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Time to put a stop to disdain for regulations

ImageWithin the construction industry there is total disregard for Part L. Unless the law is enforced, energy saving will remain nothing but a trivial issue

In its latest briefing paper on energy efficiency in homes, the government proudly announces that during this decade, tightening the energy parts of the building regulations will deliver a reduction of almost one-and-a-half million tonnes of carbon.

Excellent news. But only true if every builder sticks to the rules, and complies with the plans approved by the local council. Which is far from the case.

Early last year, a Building Research Establishment study, which compared what was built with what was approved, revealed an enormous differentiation between the two. In the case of houses, approaching half were breaking the law.

That study was commissioned by the Energy Efficiency Partnership for Homes (of which I am the deputy chair). It surprised a lot of people. It helped convince the relevant ministry, the Office of the Deputy Prime Minister, that steps needed to be taken to improve compliance – not least by laying on extra training sessions for Building Control Officers (BCOs) in local councils, and others concerned with overseeing compliance. This is particular pertinent with revised energy regulations being introduced in England and Wales next month.

These are precisely the officials who were lynchpin of the Partnership’s follow-up research. This was done by Future Energy. It began with the premise established in the first study: what appeared on the drawing board was frequently not what was appearing on the ground. It then asked some basic questions. Why was this happening? And what should be done to increase compliance with Part L1?

The conclusions were stark. It was very clear that few of those contacted regarded the energy parts of the Regulations with much more than cheerful disdain. Few knew much about energy saving technologies. Even fewer cared.

Not at all what the energy efficiency community anticipated.

New homes are in such demand, that they are frequently sold before being built – rendering any threat to withhold a compliance certificate futile.

Several BCOs admitted that they regarded energy saving as “a trivial issue”, and would never consider withholding approval based on non-compliance with part L. They would be perfectly happy to grant a certificate, just so long as the building was structurally sound and fire resistant.

The reason for such reticence is simple. Nowadays most homes are effectively overseen either by registered private inspectors, or by the insurance organisations Zurich Insurance or the National Home Building Council. There has never been a prosecution for failure to comply with the energy parts of the regulations. Similarly, nobody has ever been sued for not bothering with Part L. And nobody ever spot-checks whether what the BCO has ultimately approved, really does comply.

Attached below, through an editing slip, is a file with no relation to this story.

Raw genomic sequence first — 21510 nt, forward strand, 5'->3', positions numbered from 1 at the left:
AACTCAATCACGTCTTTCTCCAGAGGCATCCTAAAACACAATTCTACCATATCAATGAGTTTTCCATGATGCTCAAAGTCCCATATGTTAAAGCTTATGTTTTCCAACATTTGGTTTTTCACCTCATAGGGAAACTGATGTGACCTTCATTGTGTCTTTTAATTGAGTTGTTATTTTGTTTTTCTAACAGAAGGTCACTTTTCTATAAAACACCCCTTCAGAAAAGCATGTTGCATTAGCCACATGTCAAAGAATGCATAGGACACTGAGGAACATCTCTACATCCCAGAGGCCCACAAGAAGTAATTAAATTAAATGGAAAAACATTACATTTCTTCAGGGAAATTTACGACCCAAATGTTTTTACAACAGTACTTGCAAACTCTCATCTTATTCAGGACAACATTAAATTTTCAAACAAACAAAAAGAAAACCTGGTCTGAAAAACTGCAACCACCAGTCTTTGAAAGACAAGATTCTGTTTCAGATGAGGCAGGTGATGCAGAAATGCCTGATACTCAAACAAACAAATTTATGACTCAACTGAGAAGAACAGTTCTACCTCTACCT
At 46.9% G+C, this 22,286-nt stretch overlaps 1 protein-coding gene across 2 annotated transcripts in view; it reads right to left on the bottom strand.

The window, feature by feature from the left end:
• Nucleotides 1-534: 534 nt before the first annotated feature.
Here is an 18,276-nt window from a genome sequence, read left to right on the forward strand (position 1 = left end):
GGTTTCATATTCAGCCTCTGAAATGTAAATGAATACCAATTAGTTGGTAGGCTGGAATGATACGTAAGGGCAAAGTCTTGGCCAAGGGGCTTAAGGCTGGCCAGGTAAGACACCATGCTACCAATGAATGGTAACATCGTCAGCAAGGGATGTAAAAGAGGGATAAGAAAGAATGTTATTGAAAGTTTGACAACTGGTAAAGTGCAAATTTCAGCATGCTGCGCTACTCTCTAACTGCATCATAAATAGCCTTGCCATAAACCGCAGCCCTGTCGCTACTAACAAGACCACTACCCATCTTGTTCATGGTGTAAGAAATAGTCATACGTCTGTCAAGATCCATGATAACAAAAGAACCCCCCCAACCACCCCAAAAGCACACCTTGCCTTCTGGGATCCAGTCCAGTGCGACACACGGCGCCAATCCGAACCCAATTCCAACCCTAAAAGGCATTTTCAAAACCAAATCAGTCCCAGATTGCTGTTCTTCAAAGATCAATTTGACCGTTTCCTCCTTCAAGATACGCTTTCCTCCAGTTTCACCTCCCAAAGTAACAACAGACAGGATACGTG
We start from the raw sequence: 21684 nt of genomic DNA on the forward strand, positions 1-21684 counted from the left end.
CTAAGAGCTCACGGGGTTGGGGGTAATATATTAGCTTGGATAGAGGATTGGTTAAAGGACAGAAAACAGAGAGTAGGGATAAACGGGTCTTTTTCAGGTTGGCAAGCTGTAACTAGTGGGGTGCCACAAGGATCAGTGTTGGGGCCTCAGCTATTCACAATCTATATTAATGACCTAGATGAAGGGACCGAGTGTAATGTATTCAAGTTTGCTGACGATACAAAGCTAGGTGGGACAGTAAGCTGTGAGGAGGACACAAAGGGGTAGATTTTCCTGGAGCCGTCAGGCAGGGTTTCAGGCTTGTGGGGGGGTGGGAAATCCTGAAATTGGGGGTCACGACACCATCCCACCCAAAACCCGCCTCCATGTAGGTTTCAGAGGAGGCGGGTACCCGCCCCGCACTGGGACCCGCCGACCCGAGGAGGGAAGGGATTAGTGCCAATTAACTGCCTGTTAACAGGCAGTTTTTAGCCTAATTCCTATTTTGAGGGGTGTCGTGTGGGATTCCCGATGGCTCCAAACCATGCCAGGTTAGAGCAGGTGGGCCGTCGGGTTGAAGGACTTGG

Even the minority who are prepared to attend training courses look – often in vain – primarily for pretty basic information. What to look for from a building control. What does an energy meter look like. What insulation should be looked for, and where? Indeed the researchers found nobody in any building control department with any qualifications in building service engineering.

What should be done? For a start, training will have to improve, specifically raising the seriousness of part L compliance regarding climate change concerns. Such training will need to be less didactic, more workshop based. Heightened awareness will help ensure builders and developers in turn become more inclined to stick to the rules.

At present there is no consistent system for quality control across the country, permitting very variable interpretations. Only a national quality control system could establish this.

One of the key issues with compliance is actually being able to observe the elements that need to comply. At present there is no requirement for intervention at that key construction point which would influence the ultimate U-values, thermal bridging or air leakage. The study proposes that an additional inspection point be created, for this purpose – again highlighting to all involved the strategic importance of getting the energy saving requirements right.

All this will cost money. But, as the study discovered, few local authorities seem to be following government requirements, and ring-fencing monies received for building control departments to that end. The Audit Commission might well have views.

The original BRE study showed how enormous was the gap between theory and practice. This follow-up work has some sensible ideas how the two can be better realigned.

When the BRE study was published, A Home Builders Federation spokesman rebuffed it, arguing that rectifying energy faults would only put their price up. Forgetting that compliance is a legal requirement, not an optional extra.

To those who continue to believe that the construction industry should remain unique amongst industries, there is a simple answer. No other industry in the land is permitted to remain so cavalierly in breach of the law. The time has come to ensure that the nation’s carbon saving targets are met in practice. Not just in theory.

 

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    Mathias Hessler

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    Overall this still rings very true eight years on. Building control officers simply seem to have too much on their plate to focus on energy performance. And trading standards also seem to be hopelessly under-resourced to act as market surveillance authority for the construction products regulations.

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